Opinion: Modern country is the worst musical genre of all time

I seriously can’t think of anything worse. I grew up listening to country music in the late 80s and early 90s, and a lot of that was pretty bad. But this new stuff, yikes.

Who sees some pretty boy on a stage with a badly exaggerated generic southern accent and a 600 dollar denim jacket shoehorning the words “ice cold beer” into every third line of a song and says “Ooh I like this, this music is for me!”

I would literally rather listen to anything else.Seriously, there’s nothing I can think of, at least not in my lifetime or the hundred or so years of recorded music I own, that seems worse.


At the risk of beating a dead horse (no relation to a broken down pickup truck ;-), I must reiterate that there are many current Country artists making music that is deeply rooted in the music’s Hillbilly origins, not in Rock music, Southern Rock, or Garth Brooks and his ilk. No, you don’t hear it on radio or see it on TV, but so what? They’re out there, you just have to care enough to look for them.

Speaking of which, Robbie Fulks has a new album entitled Bluegass Vacation coming out on April 7th. Providing Robbie with musical accompaniment are a who’s who of Bluegrass practitioners: Jerry Douglas (the master of the dobro), Sam Bush, Tim O’Brien, Ronnie McCoury, Alison Brown, and John Cohen. All these musicians are virtuosos on their instruments, many of them also playing Bluegrass-Jazz Fusion music.

I mean, Jerry Douglas is heard on all of Alison Krausses albums, for God’s sake. Just pick up a copy of No Depression Magazine for an intro into the world of Americana/Alt-Country.

@alexatpos , I thought it was catchy, with a good beat. It would not even make it into my top-5.  If I had to vote, I would probably say that brief period of what came across as highly manufactured music from the 60s, like this:



@thespeakerdude , thats interesting, meaning, the whole mind process behind someone's taste in music. Often I wonder what is more important,regarding our  choices,our cultural upbringing, or perhaps some inclination toward specific expression that we are born with, including our present state of mind and soul.  If I may ask, what are the other four examples of 'bad' music that you had in mind? I liked that clip you posted, not something that I would listen generally, but nonetheless it seems to be 'feelgood' music. By the way, the clip I posted, is a from very (unfortunately) prevalent 'music genre' among younger people in region where I live, called 'turbo folk'...but we have some others as well, almost bad as that one,ha,ha...

For me personally, 5 may be tough, but:

  • 60's manufactured music
  • Angry gangsta rap. If there is any musical value, I can't get past the anger / violence
  • Free jazz and/or highly improvised. I appreciate the musical talent, but cannot connect emotionally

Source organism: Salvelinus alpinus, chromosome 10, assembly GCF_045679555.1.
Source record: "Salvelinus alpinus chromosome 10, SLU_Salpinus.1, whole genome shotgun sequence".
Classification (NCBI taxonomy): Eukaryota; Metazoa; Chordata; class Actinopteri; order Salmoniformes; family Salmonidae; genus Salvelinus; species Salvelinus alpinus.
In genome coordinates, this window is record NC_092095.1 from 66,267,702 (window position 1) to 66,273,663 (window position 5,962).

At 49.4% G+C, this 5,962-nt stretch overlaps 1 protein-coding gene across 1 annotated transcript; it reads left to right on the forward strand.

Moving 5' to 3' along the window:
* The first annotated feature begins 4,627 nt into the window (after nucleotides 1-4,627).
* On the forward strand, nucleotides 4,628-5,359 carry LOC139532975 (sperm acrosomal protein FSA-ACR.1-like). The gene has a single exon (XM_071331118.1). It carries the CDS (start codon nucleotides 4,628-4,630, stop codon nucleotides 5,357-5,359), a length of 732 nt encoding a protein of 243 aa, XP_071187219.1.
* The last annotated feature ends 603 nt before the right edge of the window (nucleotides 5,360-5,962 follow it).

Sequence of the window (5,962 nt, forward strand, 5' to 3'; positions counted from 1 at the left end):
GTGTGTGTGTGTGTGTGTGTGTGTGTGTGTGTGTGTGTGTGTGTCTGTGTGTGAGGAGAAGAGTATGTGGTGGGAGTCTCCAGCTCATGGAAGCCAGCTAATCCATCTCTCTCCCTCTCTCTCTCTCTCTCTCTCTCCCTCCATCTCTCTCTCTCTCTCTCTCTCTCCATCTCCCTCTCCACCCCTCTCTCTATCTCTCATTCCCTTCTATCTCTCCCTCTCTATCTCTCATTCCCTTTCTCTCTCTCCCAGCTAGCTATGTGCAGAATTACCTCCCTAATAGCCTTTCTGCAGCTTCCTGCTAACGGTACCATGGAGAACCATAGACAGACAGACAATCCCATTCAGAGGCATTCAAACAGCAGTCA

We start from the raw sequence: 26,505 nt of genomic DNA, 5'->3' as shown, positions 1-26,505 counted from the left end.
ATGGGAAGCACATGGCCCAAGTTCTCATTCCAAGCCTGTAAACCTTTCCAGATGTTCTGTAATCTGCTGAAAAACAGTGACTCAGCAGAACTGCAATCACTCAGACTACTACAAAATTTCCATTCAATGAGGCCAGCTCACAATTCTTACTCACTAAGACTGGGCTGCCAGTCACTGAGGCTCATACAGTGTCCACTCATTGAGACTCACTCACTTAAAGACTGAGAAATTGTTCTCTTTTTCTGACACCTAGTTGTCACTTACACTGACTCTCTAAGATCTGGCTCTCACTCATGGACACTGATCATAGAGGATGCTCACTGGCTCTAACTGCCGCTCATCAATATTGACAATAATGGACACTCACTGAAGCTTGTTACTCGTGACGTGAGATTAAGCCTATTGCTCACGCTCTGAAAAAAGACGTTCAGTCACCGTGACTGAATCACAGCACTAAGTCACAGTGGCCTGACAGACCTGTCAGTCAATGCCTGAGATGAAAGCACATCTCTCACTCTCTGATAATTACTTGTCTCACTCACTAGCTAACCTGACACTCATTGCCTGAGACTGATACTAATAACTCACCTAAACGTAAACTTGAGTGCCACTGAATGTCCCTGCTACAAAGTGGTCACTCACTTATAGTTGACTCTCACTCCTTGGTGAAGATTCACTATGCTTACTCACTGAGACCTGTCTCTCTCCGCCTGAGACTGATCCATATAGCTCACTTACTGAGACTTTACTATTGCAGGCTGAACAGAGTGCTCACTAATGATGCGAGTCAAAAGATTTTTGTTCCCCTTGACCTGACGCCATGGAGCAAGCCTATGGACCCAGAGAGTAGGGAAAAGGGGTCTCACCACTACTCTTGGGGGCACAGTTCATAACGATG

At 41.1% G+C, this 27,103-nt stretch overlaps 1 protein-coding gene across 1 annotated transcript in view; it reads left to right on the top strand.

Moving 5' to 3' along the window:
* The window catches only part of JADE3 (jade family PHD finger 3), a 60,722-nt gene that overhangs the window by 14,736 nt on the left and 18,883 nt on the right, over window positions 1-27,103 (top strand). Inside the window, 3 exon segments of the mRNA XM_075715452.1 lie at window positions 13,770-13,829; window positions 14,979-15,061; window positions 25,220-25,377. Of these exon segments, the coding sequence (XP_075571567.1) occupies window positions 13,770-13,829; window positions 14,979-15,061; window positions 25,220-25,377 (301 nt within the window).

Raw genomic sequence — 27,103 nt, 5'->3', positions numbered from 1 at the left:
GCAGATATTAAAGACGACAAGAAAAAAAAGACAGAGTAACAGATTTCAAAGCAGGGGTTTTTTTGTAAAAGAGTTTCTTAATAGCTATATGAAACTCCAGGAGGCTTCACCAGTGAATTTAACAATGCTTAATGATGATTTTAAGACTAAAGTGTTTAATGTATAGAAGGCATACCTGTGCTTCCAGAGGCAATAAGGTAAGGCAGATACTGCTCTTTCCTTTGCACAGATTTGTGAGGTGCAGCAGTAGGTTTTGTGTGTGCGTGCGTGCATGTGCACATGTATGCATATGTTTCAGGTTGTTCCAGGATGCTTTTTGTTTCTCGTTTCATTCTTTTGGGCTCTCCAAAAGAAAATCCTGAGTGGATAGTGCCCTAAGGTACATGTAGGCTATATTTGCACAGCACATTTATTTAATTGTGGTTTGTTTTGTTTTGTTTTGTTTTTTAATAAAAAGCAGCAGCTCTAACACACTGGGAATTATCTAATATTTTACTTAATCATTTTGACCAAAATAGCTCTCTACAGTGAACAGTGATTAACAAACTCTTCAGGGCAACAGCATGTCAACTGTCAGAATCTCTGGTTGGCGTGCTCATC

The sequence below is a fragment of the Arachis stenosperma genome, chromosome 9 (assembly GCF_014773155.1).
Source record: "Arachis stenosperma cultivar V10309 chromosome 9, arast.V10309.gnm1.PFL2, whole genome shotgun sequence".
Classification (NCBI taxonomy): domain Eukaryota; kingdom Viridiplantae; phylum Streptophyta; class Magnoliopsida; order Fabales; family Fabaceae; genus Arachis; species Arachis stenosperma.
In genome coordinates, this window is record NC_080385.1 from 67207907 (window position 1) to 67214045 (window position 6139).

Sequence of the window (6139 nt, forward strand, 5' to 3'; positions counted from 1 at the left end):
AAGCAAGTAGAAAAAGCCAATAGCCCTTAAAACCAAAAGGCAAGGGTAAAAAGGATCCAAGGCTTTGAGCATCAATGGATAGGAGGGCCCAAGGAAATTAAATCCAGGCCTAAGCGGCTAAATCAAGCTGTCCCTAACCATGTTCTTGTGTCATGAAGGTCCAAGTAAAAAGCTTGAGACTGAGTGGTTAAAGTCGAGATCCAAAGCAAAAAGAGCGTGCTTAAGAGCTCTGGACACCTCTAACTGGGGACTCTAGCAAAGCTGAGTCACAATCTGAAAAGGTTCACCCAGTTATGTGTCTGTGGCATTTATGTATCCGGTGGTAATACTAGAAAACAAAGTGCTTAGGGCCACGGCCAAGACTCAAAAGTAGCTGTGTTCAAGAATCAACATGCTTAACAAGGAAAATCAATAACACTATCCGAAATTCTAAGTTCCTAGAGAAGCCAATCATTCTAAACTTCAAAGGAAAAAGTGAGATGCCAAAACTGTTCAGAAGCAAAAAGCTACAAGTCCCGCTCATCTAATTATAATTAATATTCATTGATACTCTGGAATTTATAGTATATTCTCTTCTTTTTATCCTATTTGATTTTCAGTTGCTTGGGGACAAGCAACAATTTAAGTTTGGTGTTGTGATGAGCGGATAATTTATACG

• House music - the stuff that was in the dance clubs late 80's/90's into the 2000's. No real songs, just a stream of bass beat.
  • I would have formerly put older twangy country in there too, but I think I have softened to it.


I think culture/environment is huge on our influence. What you posted reminds me of dance club stuff during my formative teens and 20's. Not always high art, but catchy and fun. I am influenced by parents into popular country and folk, but a general love of music, older siblings heavy into what is now classic rock, and my own rock/pop/dance influences.  I think my love of classical comes from movies.  I think jazz grew out of that.

@thespeakerdude , I would agree, to some point, about culture/enviroment influence. But, medias plays enormous role, now more than ever and it is almost dystopian to observe results of its influences. Perhaps it was like that before, but it took us more time to get 'influenced' without internet. Today, I would guess, that there are very few music forms (except perhaps some archaic or particular folk music ) that are not known to very wide and very different type of people or nations...so is that means that all 'culture' is becoming the same, or that our present 'culture' is not build on very solid foundations ? On the other hand, classical and jazz music stand for about only 4% of all sold music, so, not sure if wide spread flow of information has brought us anything good in that regard (call me judgemental ) I share your opinion on midlle 3 examples, but that 'turbo folk' is very high on my list. Must add that techno music has made heroin (in my country) very unpopular at the time when it first started to be played in the clubs. So,not all bad there, ha,ha. As for me, most of my posts are in Jazzaffc.thread and I have not bought more than 10 albums of other genres in last 25 years. In my next life I plan to listen classical music much more..and sometimes I am surprised how the music I enjoyed younger now seems unlistanable or at least not interesting....